Days 1-2: UPSCALE HOTEL?
It was Sunday night at 11pm when Julie and I were about to take off on our red-eye flight to Miami. Although it had barely been 2 months prior when we did our Iguazú Falls trip, we still felt like newbies as this time we traveled lightly (no checked bags). Of course this also meant I didn’t have my tripod nor our laptop (though we doubted we needed the latter for Venezuela). But nonetheless, we were excited that we were bound for the next waterfall wonder of the world – Angel Falls!
So our red-eye flight took off uneventfully, but as usual neither of us had a real good nights rest on the place. We arrived on time in Miami International Airport and waited a little over 3 hours for our next flight to Caracas, Venezuela. There wasn’t a whole lot to do except watch CNN, and the fact that we didn’t have checked luggage meant we had even more time to spare. But we’d rather have this problem than the possibility of missing our connecting flight had we been delayed…
At 4pm, we arrived at the Simón Bolívar International Airport in the Maiquetía suburb of Caracas. The flight was once again uneventful and even the landing was one of the smoothest I could recall – so much so that it prompted applause within the plane.
Once again, we had plenty of time for our next flight to Ciudad Bolívar, which was at 8pm. In the mean time, we had to endure a horrifically long immigration line for passport processing (this took at least an hour), then another long customs line (this took at least another 15 minutes). Finally, we met our tour representative Karín, who helped us to exchange some of the US dollars we were willing to spend (I think on the black market) for Venezuelan Currency (or the Bolívar). That exchange seemed rather seedy as there were exchange offices at the airport, but I had read earlier that the official rate is almost 50% of what the black market rate was. In any case, we didn’t change a whole lot of money (barely 40% of the US cash we had brought abroad) and we hoped that would be sufficient for our needs.
Karín then walked us over to the domestic side of the airport where we’d have to wait for our connecting flight. In the mean time, she also handed us vouchers for the remainder of the trip and led us to places where we were supposed to pay the airport departure tax while receiving the boarding pass. It turned out that our small little luggages with rollers had to be checked in since they’re using smaller planes for these flights. She also engaged in a speaking spanish since I figured this was a good starting point to brush up and test what I knew.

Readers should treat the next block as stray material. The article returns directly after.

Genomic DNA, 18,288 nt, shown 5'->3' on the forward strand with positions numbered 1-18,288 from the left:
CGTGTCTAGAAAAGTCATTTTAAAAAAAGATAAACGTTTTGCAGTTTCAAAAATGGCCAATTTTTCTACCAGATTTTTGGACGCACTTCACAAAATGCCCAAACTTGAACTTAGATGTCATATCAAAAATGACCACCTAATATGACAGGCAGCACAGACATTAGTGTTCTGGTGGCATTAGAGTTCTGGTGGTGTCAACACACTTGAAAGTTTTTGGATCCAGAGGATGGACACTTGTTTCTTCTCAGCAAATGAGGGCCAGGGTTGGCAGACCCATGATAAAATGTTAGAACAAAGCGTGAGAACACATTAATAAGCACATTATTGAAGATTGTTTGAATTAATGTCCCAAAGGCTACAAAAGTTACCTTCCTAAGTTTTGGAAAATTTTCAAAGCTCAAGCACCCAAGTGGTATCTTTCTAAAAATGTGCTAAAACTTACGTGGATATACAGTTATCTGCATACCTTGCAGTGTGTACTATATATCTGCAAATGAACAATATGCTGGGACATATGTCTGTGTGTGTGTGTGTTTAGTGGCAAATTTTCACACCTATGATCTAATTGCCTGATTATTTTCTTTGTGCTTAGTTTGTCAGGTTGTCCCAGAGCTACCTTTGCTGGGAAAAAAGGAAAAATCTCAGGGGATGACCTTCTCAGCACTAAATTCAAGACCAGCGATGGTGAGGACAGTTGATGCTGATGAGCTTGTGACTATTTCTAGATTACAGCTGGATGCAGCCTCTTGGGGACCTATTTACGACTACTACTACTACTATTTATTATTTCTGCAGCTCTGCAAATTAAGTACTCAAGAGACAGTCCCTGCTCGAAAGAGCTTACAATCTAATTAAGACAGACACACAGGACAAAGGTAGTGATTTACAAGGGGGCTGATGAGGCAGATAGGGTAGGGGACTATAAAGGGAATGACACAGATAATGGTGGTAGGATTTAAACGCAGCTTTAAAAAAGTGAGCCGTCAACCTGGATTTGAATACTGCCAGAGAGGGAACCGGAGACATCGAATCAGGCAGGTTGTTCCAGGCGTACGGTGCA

So as we passed through security and walked around the domestic side of the airport, we still had another couple of hours to kill so we tried to get some of the local fare and the Budare stand seemed most popular so that was where we went. Well the server didn’t speak any english and I couldn’t quite recognize some of the words for some of the foods he was showing us as Julie pointed so we pretty much got an arepa of chicken (pollo) and beef (carne). Julie let me have it by saying I need to be more fluent in spanish.
After waiting and watching the television screen at the correct gate for our flight, we finally managed to leave Caracas about a half hour after our scheduled 8pm time and arrived in Puerto Ordaz at around 9pm. I had made pleasant conversation with a Venezuelan lady sitting next to me who was getting off in Puerto Ordaz (in spanish of course until I got stuck on a few words in which case she switched to english). The landing in Puerto Ordaz was a bit scary as the plane seemed like it wanted to fishtail and skid off the runway as the plane was braking hard! Shortly after the Puerto Ordaz folks left, we took off and finally arrived at Ciudad Bolívar at 9:30pm. That was where Giovanni our next rep waited for us. He didn’t speak too much english, but so I had to get into spanish mode again. Seemed like spanish is pretty much mandatory given our immediate sampling of people who didn’t speak any english.
After getting our 2 little checked luggages, we noticed that they wrapped all the luggages in some kind of plastic wrap. I guess this was an additional deterrent for theft. Kinda scary that they had to go through these measures to protect passengers, but at least that gave us some piece of mind. There were also military guards patrolling the around with AK-47s. One of them was checking to make sure the luggage you took out had stickers that matched the stickers stapled to our boarding pass.
And with that, Giovanni drove us across the street to Hotel Laja Real, which was where we were to spend the night. According to Lonely Planet, this was supposed to be one of the more upscale hotels in the area. But after getting in to our very basic room (seemed like a 2-star or less), we wondered what our next accommodation would be like when we would return to Ciudad Bolívar in three days. Neither of us were sure whether the LP guide was off or the hotel quality slid since their review (we had the 2007 version of the book), or if the writer’s notion of upscale was just off.
Anyways, tomorrow we’re supposed to leave for the indigenous village of Canaima, which was the jumping off point for Angel Falls. We went ahead and tried to pack our essentials knowing that part of the trip will be more like a camping/backpacking experience and let Giovanni watch our remaining luggage. Then, we showered (the water got cold pretty quickly) and tried to brush our teeth in the mould-laden sink. The power momentarily went out during that time but after a few minutes, the power went back up. It was weird that the water had some kind of reddish or brownish tint to it. We weren’t sure if we were going to get sick from it…